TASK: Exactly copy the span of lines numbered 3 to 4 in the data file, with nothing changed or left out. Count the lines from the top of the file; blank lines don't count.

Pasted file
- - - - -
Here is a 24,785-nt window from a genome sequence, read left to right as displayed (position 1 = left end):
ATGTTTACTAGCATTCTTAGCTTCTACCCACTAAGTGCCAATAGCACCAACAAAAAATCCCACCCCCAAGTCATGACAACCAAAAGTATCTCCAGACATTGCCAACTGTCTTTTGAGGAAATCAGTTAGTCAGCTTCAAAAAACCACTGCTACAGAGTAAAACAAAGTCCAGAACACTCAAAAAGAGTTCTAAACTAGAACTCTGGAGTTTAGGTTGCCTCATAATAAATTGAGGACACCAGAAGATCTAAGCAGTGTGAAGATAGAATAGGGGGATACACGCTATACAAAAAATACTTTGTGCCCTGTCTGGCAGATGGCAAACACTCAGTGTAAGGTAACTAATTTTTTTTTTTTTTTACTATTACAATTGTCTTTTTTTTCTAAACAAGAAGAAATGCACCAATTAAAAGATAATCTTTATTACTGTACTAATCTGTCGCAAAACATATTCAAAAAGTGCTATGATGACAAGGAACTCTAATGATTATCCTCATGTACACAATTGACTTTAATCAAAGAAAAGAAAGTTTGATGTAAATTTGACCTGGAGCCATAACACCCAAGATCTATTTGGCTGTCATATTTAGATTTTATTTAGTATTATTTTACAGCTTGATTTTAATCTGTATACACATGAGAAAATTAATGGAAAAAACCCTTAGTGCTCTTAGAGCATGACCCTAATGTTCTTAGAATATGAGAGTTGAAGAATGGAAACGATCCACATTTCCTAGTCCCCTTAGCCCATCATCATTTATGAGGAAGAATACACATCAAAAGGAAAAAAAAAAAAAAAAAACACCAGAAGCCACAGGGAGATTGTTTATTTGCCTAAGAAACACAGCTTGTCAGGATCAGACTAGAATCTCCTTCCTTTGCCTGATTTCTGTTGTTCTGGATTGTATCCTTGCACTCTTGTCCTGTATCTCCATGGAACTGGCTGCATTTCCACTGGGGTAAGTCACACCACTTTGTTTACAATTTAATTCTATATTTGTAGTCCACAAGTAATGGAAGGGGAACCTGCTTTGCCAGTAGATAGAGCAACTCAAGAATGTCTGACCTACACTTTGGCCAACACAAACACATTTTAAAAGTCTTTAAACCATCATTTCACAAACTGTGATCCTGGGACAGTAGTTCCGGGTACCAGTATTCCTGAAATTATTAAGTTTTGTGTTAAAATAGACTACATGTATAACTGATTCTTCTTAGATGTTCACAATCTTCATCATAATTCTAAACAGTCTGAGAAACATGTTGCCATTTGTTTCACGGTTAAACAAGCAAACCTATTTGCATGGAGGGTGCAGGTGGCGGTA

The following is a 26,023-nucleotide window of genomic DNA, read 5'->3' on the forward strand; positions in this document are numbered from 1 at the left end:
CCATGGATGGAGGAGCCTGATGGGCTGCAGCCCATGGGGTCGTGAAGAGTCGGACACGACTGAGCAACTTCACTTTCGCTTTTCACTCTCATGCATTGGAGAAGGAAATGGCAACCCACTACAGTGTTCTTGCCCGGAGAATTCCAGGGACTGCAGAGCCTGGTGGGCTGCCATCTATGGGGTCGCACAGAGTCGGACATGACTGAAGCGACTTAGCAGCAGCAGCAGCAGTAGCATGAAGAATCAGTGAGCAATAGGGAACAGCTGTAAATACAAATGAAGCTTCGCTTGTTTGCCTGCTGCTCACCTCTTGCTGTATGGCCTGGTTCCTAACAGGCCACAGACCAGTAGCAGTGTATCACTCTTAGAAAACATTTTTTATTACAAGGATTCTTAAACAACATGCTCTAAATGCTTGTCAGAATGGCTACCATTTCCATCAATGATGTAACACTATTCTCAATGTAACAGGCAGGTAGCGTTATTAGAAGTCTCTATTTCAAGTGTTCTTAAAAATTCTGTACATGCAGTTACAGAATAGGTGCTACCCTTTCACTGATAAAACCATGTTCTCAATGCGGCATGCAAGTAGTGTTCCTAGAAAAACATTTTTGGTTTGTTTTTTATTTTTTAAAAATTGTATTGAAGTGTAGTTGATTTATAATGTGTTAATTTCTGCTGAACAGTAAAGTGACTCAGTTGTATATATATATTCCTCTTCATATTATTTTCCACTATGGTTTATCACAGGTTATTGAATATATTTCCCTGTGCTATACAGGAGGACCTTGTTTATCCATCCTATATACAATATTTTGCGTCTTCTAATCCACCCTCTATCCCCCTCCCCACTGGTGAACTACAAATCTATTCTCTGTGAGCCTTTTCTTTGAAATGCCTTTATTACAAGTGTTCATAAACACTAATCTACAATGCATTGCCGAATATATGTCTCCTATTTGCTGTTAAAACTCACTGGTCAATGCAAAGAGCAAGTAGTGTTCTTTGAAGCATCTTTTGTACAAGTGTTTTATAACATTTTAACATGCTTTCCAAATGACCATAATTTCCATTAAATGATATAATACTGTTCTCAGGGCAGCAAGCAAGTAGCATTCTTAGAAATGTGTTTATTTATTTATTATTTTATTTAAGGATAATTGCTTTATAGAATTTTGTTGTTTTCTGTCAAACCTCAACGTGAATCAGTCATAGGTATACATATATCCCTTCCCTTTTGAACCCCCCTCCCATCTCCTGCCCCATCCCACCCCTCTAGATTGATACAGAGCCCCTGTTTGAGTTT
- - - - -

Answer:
The following is a 26,023-nucleotide window of genomic DNA, read 5'->3' on the forward strand; positions in this document are numbered from 1 at the left end:
CCATGGATGGAGGAGCCTGATGGGCTGCAGCCCATGGGGTCGTGAAGAGTCGGACACGACTGAGCAACTTCACTTTCGCTTTTCACTCTCATGCATTGGAGAAGGAAATGGCAACCCACTACAGTGTTCTTGCCCGGAGAATTCCAGGGACTGCAGAGCCTGGTGGGCTGCCATCTATGGGGTCGCACAGAGTCGGACATGACTGAAGCGACTTAGCAGCAGCAGCAGCAGTAGCATGAAGAATCAGTGAGCAATAGGGAACAGCTGTAAATACAAATGAAGCTTCGCTTGTTTGCCTGCTGCTCACCTCTTGCTGTATGGCCTGGTTCCTAACAGGCCACAGACCAGTAGCAGTGTATCACTCTTAGAAAACATTTTTTATTACAAGGATTCTTAAACAACATGCTCTAAATGCTTGTCAGAATGGCTACCATTTCCATCAATGATGTAACACTATTCTCAATGTAACAGGCAGGTAGCGTTATTAGAAGTCTCTATTTCAAGTGTTCTTAAAAATTCTGTACATGCAGTTACAGAATAGGTGCTACCCTTTCACTGATAAAACCATGTTCTCAATGCGGCATGCAAGTAGTGTTCCTAGAAAAACATTTTTGGTTTGTTTTTTATTTTTTAAAAATTGTATTGAAGTGTAGTTGATTTATAATGTGTTAATTTCTGCTGAACAGTAAAGTGACTCAGTTGTATATATATATTCCTCTTCATATTATTTTCCACTATGGTTTATCACAGGTTATTGAATATATTTCCCTGTGCTATACAGGAGGACCTTGTTTATCCATCCTATATACAATATTTTGCGTCTTCTAATCCACCCTCTATCCCCCTCCCCACTGGTGAACTACAAATCTATTCTCTGTGAGCCTTTTCTTTGAAATGCCTTTATTACAAGTGTTCATAAACACTAATCTACAATGCATTGCCGAATATATGTCTCCTATTTGCTGTTAAAACTCACTGGTCAATGCAAAGAGCAAGTAGTGTTCTTTGAAGCATCTTTTGTACAAGTGTTTTATAACATTTTAACATGCTTTCCAAATGACCATAATTTCCATTAAATGATATAATACTGTTCTCAGGGCAGCAAGCAAGTAGCATTCTTAGAAATGTGTTTATTTATTTATTATTTTATTTAAGGATAATTGCTTTATAGAATTTTGTTGTTTTCTGTCAAACCTCAACGTGAATCAGTCATAGGTATACATATATCCCTTCCCTTTTGAACCCCCCTCCCATCTCCTGCCCCATCCCACCCCTCTAGATTGATACAGAGCCCCTGTTTGAGTTT